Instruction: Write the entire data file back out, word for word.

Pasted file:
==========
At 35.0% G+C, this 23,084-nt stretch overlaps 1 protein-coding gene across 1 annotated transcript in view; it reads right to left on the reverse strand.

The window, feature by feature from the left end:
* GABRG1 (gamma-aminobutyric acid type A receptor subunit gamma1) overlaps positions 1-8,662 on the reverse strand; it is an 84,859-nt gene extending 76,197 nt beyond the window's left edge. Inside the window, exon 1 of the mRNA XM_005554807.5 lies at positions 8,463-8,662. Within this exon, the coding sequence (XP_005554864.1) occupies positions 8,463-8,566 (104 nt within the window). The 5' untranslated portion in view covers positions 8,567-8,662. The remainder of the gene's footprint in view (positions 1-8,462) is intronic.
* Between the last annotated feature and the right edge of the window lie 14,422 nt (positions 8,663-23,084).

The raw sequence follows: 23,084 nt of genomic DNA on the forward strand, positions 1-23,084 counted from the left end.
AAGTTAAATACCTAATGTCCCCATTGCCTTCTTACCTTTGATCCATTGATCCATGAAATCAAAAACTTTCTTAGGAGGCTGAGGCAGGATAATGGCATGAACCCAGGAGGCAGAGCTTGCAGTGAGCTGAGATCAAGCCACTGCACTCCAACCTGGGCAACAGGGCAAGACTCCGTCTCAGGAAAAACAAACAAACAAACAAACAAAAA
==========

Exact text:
At 35.0% G+C, this 23,084-nt stretch overlaps 1 protein-coding gene across 1 annotated transcript in view; it reads right to left on the reverse strand.

The window, feature by feature from the left end:
* GABRG1 (gamma-aminobutyric acid type A receptor subunit gamma1) overlaps positions 1-8,662 on the reverse strand; it is an 84,859-nt gene extending 76,197 nt beyond the window's left edge. Inside the window, exon 1 of the mRNA XM_005554807.5 lies at positions 8,463-8,662. Within this exon, the coding sequence (XP_005554864.1) occupies positions 8,463-8,566 (104 nt within the window). The 5' untranslated portion in view covers positions 8,567-8,662. The remainder of the gene's footprint in view (positions 1-8,462) is intronic.
* Between the last annotated feature and the right edge of the window lie 14,422 nt (positions 8,663-23,084).

The raw sequence follows: 23,084 nt of genomic DNA on the forward strand, positions 1-23,084 counted from the left end.
AAGTTAAATACCTAATGTCCCCATTGCCTTCTTACCTTTGATCCATTGATCCATGAAATCAAAAACTTTCTTAGGAGGCTGAGGCAGGATAATGGCATGAACCCAGGAGGCAGAGCTTGCAGTGAGCTGAGATCAAGCCACTGCACTCCAACCTGGGCAACAGGGCAAGACTCCGTCTCAGGAAAAACAAACAAACAAACAAACAAAAA